8Jasmine ChaneyUnattached53.671 (4)

PORTLAND, Ore. — Saturday was a good day to be a favorite at the 2016 USATF Indoor Championships at the Oregon Convention Center. The four mid-distance finals produced four predictable champions, and while Matthew Centrowitz had to give everything he had to hold of fRobby Andrews in the men’s 1500, the other three races (men’s and women’s 800, women’s 1500) contained considerably less drama. In each case, the favorite won with considerable ease; 800 studs Ajee Wilson and Boris Berian cruised to wire-to-wire victories whileBrenda Martinez used a devastating 30.44-second final lap to destroy the women’s 1500 field.

We recapped the epic men’s 1500 in its own article here; below, we recap and analyze the other three mid-d races.

Women’s 800: Ajee Wilson Prevails in Trouble-Free Fashion

In her past two U.S. finals, tragedy has struck Ajee Wilson. In last year’s indoor 600 final, she hit the ground hard midway through the race and wound up last. In the outdoor 800 final four months later, she lost a shoe and came .04 from missing out on Team USA (adding injury to insult, she eventually withdrew from Worlds anyway). So tonight Wilson made it her mission to get to the front early and stay out of trouble. She accomplished that, leading the field through 200 meters in 29.91 seconds. Wilson has looked great all year and cruised through yesterday’s prelim, and given that evidence, plus the ease with which she assumed the lead today, the outcome felt predetermined even with 600 meters to go. Wilson led for the next two laps but had a ton left to give at the bell, and her final lap also happened to be her fastest of the race (29.50) as she negative-splitted her way to a 2:00.87 victory (61.47-59.40).

The more interesting battle was for second place. Even though Laura Roesler was assured of a spot to Worlds as the only other woman with the IAAF standard, she had her work cut out for her tonight. She was in fourth at the halfway mark and moved up to third just before the bell, sitting behind 2011 U.S. indoor champ Phoebe Wright. But Wright would not go down without a fight, and it took all Roesler had to barely nip Wright for second, 2:02.44 to 2:02.51.

AthleteAffiliationTime
1Ajee’ Wilsonadidas2:00.87
2Laura RoeslerNike2:02.44
3Phoebe WrightNike2:02.51
4Mckayla FrickerBrooks2:02.84
5Geena GallBrooks / T R E2:05.30
6Shannon LeinertBrooks / Sp F A2:08.59

Race video * Lap-by-lap splits


Prior to this year, Wilson had broken 2:01 indoors just once in her career. Now she’s done it twice in two meets, running a PR 2:00.09 at Millrose and following it up with a 2:00.87 tonight. And the way she ran that 2:00.87, running a big negative split, suggests that she’s capable of going well under 2:00 right now. Whether she actually will at Worlds is another thing, but on current form, Wilson, the 2016 world leader, has a great chance to give the U.S. two straight World Indoor champions in the women’s 8 U.S. senior team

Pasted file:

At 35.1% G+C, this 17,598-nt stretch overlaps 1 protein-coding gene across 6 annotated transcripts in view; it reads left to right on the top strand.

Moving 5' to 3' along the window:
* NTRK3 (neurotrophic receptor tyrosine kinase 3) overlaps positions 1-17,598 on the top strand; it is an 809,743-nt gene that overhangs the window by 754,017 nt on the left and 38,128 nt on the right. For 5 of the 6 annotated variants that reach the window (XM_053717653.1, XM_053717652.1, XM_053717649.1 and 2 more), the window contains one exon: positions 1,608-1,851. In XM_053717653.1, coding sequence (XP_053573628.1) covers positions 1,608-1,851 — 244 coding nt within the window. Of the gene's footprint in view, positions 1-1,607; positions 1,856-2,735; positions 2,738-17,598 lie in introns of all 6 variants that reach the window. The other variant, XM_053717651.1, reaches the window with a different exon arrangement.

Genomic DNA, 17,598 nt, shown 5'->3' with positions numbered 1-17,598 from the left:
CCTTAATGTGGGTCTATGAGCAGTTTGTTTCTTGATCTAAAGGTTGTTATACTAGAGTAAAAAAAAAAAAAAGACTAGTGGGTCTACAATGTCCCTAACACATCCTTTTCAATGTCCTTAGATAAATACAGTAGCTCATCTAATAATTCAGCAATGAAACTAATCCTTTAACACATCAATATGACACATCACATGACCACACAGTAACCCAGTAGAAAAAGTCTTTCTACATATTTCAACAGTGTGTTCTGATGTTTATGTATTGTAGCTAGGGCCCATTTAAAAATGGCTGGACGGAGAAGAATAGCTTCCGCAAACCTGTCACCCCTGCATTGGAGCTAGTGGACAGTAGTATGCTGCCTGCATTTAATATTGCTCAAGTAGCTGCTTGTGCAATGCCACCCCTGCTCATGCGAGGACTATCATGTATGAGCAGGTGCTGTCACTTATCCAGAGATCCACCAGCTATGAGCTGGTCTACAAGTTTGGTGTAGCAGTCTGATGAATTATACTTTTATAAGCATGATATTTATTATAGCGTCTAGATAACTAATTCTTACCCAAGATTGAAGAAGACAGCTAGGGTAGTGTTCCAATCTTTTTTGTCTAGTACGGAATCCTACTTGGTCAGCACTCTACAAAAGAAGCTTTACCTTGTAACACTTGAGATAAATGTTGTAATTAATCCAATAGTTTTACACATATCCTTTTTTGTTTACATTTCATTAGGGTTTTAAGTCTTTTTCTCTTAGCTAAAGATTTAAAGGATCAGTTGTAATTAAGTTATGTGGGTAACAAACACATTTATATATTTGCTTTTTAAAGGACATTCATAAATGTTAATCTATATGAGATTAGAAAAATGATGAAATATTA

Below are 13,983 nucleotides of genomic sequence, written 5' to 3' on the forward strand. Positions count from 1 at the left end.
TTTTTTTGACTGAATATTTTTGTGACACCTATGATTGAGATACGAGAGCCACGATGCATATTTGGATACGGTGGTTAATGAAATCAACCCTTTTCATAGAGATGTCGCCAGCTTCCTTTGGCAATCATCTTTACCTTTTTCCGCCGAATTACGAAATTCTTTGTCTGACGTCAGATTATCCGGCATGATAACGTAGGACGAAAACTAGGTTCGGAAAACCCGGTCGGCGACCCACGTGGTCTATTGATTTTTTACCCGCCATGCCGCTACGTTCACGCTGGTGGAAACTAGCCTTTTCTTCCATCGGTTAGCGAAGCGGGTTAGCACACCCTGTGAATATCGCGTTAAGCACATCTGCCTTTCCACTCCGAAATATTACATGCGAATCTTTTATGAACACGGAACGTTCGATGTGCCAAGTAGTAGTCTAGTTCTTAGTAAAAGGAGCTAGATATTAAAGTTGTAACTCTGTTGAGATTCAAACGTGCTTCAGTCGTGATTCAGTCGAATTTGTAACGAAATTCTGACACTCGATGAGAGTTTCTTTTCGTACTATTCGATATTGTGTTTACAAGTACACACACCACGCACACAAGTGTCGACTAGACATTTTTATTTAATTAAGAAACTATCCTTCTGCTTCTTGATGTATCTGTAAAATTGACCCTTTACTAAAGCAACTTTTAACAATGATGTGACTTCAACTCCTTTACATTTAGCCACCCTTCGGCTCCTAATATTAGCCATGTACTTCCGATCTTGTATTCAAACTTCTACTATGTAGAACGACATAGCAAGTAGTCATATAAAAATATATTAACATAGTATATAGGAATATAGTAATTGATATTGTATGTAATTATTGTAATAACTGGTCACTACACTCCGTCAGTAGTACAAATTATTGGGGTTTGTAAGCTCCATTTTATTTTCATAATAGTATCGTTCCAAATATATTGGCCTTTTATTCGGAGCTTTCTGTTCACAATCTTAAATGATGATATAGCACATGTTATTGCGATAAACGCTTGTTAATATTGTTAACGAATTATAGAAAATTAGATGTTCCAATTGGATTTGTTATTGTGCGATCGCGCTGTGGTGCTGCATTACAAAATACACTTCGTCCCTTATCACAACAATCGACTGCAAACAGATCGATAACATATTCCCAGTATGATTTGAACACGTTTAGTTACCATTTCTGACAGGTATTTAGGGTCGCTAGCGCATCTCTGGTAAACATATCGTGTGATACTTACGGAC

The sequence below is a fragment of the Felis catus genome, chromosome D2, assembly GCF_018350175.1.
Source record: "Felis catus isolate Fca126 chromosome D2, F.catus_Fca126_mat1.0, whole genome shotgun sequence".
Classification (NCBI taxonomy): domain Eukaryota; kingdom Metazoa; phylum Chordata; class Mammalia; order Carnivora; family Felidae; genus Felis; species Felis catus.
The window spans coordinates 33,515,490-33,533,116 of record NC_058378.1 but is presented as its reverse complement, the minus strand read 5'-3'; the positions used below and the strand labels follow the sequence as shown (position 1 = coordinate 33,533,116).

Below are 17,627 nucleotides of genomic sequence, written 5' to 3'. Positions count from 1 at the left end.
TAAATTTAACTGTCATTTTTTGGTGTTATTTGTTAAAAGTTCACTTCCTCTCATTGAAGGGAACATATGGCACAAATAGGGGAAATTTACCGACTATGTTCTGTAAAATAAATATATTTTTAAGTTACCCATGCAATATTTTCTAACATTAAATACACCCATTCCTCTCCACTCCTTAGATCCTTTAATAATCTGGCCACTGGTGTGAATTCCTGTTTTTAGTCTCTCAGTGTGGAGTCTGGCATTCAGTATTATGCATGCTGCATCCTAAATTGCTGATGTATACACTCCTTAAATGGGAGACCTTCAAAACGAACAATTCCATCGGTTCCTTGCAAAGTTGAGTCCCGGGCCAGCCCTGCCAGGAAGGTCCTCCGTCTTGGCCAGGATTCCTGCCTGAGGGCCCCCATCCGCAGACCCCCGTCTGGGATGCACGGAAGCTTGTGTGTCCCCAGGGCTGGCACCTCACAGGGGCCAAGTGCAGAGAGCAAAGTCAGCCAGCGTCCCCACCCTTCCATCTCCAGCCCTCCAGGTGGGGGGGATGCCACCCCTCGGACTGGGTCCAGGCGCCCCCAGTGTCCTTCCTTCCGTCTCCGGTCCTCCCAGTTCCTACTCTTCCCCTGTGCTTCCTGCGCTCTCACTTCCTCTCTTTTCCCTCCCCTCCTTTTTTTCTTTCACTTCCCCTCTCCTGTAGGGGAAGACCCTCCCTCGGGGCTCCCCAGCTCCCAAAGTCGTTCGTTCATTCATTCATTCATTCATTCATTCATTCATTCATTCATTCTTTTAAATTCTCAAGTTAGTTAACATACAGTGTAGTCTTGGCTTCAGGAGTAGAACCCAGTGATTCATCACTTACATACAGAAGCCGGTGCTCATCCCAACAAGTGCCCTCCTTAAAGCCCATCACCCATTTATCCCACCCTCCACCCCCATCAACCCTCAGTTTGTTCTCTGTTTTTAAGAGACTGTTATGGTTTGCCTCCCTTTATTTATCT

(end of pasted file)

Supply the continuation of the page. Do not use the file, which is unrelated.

Roesler said that she wasn’t pleased with her race.

“I just feel like I ran really scared…I just haven’t felt like I’ve had my legs the last couple days,” Roesler said.

However, there were several things Roesler can be proud of, chief among them qualifying for her first senior World Championships, which she said was “really cool.” And despite being unhappy with the way she ran, she was also proud to take second. Even though Roesler could have finished last and still made the team, she wanted to feel as if she earned her spot and to do that, she had to finish in the top two.

Roesler said she’s felt flat the entire weekend but is optimistic that with some rest, she’ll be in a better spot a week from now.

“I’m kind of hoping that’s my body’s way of saving energy for next week,” Roesler said. “It has a plan.”

Berian has been crushing it for almost a year now, running 1:43.34 last summer and 1:46.00 and 1:15.51 (for 600) indoors this season. One thing he had yet to accomplish was win a national title, but he accomplished that in fine fashion today, taking the lead just before the 200-meter mark and never looking back. His strategy was as simple as they come — run away from everyone else — and though Harun Abda was close behind him at 400 (which Berian passed in 51.90) and the bell (Abda was just .12 back), Berian had speed to burn over the final lap, closing in 27.50 to ice a 1:47.19 victory. Erik Sowinski managed to move past Abda to take second and will now hope that he’s done enough to earn an at-large spot to Worlds. The IAAF said it will take 18 runners and Sowinski is currently #18 on the world list for 2016 (200-meter tracks).